Most RPG theory wonks are well aware of the implied social contract that coalesces around any social activity. With role-playing games, that unspoken agreement to abide by certain rules of conduct becomes even more necessary – after all, in a story-based game, any scenario could arise, limited only by imagination, unlike, say, in a game of badminton where all you have to worry about is a lack of sportsmanship.
I’ll give you a personal example. I love cats. Love ‘em. I don’t feel that way about most animals, to which I am fairly neutral, but there’s no neutrality in me when it comes to cats. To my way of thinking, they are animal perfection.
So I cannot abide experiencing feline distress, even fictional. I am quite clear about that. Not so much an issue in a game of badminton, cats being actually rather good at staying out from underfoot. But in an RPG, I have to be cautious that some GM doesn’t just sacrifice the fictional family’s feline for dramatic effect.
The problem is that the aforementioned social contract is a vague, undefined thing. It relies on participants to not only know what bothers me, but where the line is. It likewise relies on me assuming that not only is the GM aware of this stuff, but that they have committed to respect those limits of mine – although they have made no such overt declaration.
This is where things can and usually do go south for gaming groups. It is utterly unsurprising that most people don’t know each other as well as they hoped or expected, and it’s likely that while one player was counting on avoiding certain story experiences, the GM may have decided in his heart that “that’s just where the story needs to go.” So it seems quite unreliable to assume this stuff will take care of itself. And that’s why I included in Dream Factory the idea of explicit Safeties, written into the Game Plan.
I could write a whole series of posts on the Game Plan itself (and perhaps will sooner or later) but suffice it to say that the Game Plan is the character sheet for the game. And written into it in black and white are the game’s Safeties.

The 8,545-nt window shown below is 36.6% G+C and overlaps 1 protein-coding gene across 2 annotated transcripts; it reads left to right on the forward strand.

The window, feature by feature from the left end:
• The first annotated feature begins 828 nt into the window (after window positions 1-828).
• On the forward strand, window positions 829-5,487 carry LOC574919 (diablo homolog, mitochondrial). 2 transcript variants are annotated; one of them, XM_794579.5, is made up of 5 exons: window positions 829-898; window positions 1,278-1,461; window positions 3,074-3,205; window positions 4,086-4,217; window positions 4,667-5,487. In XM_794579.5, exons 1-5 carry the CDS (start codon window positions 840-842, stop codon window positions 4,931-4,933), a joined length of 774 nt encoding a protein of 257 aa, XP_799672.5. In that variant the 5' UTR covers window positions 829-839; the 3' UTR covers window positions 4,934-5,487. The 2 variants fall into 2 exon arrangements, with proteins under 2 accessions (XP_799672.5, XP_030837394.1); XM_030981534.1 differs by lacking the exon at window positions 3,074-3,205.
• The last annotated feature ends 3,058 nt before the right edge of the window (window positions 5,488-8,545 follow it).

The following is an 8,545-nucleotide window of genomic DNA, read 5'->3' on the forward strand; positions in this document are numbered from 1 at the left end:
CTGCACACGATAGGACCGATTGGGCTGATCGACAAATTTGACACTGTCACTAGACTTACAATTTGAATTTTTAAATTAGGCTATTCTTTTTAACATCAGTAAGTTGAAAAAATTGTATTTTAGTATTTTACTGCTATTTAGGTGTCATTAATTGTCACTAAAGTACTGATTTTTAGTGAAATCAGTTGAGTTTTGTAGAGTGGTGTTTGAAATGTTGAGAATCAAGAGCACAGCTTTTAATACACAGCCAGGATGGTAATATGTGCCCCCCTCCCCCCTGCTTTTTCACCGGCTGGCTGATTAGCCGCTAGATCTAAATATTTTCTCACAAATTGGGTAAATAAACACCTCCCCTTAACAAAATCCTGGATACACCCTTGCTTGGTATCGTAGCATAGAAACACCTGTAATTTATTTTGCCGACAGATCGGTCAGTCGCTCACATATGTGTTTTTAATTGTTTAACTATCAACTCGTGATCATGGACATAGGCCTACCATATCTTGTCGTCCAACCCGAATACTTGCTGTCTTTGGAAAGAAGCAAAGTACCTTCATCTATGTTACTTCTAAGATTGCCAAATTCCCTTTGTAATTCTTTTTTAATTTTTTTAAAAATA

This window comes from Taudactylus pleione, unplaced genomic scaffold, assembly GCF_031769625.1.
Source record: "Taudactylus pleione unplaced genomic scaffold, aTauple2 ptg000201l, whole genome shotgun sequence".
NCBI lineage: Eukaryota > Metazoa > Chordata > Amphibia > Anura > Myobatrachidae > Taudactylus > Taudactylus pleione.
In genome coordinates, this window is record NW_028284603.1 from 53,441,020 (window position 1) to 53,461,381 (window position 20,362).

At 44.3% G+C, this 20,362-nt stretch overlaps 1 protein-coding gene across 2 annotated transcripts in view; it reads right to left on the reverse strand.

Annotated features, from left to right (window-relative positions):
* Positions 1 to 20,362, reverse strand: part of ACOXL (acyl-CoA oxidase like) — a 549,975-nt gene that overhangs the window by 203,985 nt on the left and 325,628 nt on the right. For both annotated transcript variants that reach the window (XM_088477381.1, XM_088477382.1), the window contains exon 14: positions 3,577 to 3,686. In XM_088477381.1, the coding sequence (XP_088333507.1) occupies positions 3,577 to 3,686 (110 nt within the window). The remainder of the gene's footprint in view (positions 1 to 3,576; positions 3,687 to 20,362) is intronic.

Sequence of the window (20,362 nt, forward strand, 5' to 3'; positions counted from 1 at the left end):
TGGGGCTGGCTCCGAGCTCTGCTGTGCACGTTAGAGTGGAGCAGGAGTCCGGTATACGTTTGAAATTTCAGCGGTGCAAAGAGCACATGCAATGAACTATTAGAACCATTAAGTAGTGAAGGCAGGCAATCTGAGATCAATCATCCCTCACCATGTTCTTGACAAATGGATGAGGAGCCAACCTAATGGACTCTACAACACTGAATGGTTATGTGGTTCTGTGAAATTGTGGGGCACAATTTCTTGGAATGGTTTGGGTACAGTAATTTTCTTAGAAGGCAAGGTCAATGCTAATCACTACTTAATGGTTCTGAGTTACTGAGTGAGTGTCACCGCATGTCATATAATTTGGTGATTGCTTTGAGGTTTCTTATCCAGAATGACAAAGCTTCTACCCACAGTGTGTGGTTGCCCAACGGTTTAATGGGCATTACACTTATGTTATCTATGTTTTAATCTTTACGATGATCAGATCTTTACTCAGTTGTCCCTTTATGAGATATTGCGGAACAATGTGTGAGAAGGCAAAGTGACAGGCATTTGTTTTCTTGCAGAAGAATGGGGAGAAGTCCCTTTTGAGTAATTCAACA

Coming up with the Game Plan is the first thing you do in a Dream Factory game, and part of that is for the players and the GM to have an explicit and direct conversation of what constitutes for each of them the limits that they don’t want to endure – anything from unacceptable outcomes like the loss of innocent lives or the loss of their own characters’ lives, to antipathies like stories in which the villain always gets away, to squick factors such as adult themes, the sufferings of innocents – or cats.
By having that face-to-face conversation directly and on point the players can let the GM know what really won’t work for them – and the GM can let the players know if they have any limits that don’t work for the GM. It’s possible that a Safety a player needs is one that for whatever reason a GM cannot offer – but at least everyone knows that going into it, and the player is free to choose to sit this game out, or find a gaming group more sensitive to their needs.
Usually, however, the GM won’t really mind coloring within the limits the players’ need as Safeties, so long as the GM knows them ahead of time. And having this discussion before the game even starts and then writing the Safeties down in the Game Plan for all to see fixes all these problems before they start. I don’t know why more RPGs don’t handle this more explicitly, but I am pleased and proud that Dream Factory does.